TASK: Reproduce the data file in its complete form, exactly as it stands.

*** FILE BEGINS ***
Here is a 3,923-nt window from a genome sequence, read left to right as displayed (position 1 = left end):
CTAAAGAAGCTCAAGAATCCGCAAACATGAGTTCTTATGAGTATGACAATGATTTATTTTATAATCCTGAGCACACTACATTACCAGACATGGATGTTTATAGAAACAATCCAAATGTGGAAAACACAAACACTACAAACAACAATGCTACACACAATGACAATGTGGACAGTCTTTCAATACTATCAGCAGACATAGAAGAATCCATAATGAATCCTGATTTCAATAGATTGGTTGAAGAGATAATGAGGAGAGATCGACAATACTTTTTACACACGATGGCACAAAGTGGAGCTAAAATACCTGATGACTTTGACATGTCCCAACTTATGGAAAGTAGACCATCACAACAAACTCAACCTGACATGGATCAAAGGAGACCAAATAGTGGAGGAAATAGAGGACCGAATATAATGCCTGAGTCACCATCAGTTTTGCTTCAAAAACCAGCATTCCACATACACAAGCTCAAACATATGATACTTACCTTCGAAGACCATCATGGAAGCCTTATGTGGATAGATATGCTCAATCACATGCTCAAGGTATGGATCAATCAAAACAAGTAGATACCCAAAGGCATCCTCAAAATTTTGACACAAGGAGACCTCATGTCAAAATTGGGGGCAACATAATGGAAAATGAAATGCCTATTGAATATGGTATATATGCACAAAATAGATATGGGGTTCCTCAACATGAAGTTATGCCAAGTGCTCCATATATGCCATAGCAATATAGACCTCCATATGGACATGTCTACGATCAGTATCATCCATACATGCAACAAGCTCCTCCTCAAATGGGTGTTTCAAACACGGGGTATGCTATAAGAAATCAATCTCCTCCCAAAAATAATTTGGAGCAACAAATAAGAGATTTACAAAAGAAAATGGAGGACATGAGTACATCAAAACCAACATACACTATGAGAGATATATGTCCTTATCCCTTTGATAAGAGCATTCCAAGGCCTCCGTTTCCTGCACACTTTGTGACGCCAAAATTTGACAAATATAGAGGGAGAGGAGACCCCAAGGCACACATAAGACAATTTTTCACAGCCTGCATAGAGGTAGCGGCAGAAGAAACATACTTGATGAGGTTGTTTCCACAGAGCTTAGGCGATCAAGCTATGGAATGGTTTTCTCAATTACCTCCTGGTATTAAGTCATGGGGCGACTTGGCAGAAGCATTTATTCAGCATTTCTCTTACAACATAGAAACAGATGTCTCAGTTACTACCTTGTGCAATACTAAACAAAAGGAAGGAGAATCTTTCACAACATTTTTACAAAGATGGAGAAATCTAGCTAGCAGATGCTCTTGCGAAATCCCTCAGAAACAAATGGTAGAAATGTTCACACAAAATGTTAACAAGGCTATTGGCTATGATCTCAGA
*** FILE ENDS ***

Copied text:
Here is a 3,923-nt window from a genome sequence, read left to right as displayed (position 1 = left end):
CTAAAGAAGCTCAAGAATCCGCAAACATGAGTTCTTATGAGTATGACAATGATTTATTTTATAATCCTGAGCACACTACATTACCAGACATGGATGTTTATAGAAACAATCCAAATGTGGAAAACACAAACACTACAAACAACAATGCTACACACAATGACAATGTGGACAGTCTTTCAATACTATCAGCAGACATAGAAGAATCCATAATGAATCCTGATTTCAATAGATTGGTTGAAGAGATAATGAGGAGAGATCGACAATACTTTTTACACACGATGGCACAAAGTGGAGCTAAAATACCTGATGACTTTGACATGTCCCAACTTATGGAAAGTAGACCATCACAACAAACTCAACCTGACATGGATCAAAGGAGACCAAATAGTGGAGGAAATAGAGGACCGAATATAATGCCTGAGTCACCATCAGTTTTGCTTCAAAAACCAGCATTCCACATACACAAGCTCAAACATATGATACTTACCTTCGAAGACCATCATGGAAGCCTTATGTGGATAGATATGCTCAATCACATGCTCAAGGTATGGATCAATCAAAACAAGTAGATACCCAAAGGCATCCTCAAAATTTTGACACAAGGAGACCTCATGTCAAAATTGGGGGCAACATAATGGAAAATGAAATGCCTATTGAATATGGTATATATGCACAAAATAGATATGGGGTTCCTCAACATGAAGTTATGCCAAGTGCTCCATATATGCCATAGCAATATAGACCTCCATATGGACATGTCTACGATCAGTATCATCCATACATGCAACAAGCTCCTCCTCAAATGGGTGTTTCAAACACGGGGTATGCTATAAGAAATCAATCTCCTCCCAAAAATAATTTGGAGCAACAAATAAGAGATTTACAAAAGAAAATGGAGGACATGAGTACATCAAAACCAACATACACTATGAGAGATATATGTCCTTATCCCTTTGATAAGAGCATTCCAAGGCCTCCGTTTCCTGCACACTTTGTGACGCCAAAATTTGACAAATATAGAGGGAGAGGAGACCCCAAGGCACACATAAGACAATTTTTCACAGCCTGCATAGAGGTAGCGGCAGAAGAAACATACTTGATGAGGTTGTTTCCACAGAGCTTAGGCGATCAAGCTATGGAATGGTTTTCTCAATTACCTCCTGGTATTAAGTCATGGGGCGACTTGGCAGAAGCATTTATTCAGCATTTCTCTTACAACATAGAAACAGATGTCTCAGTTACTACCTTGTGCAATACTAAACAAAAGGAAGGAGAATCTTTCACAACATTTTTACAAAGATGGAGAAATCTAGCTAGCAGATGCTCTTGCGAAATCCCTCAGAAACAAATGGTAGAAATGTTCACACAAAATGTTAACAAGGCTATTGGCTATGATCTCAGA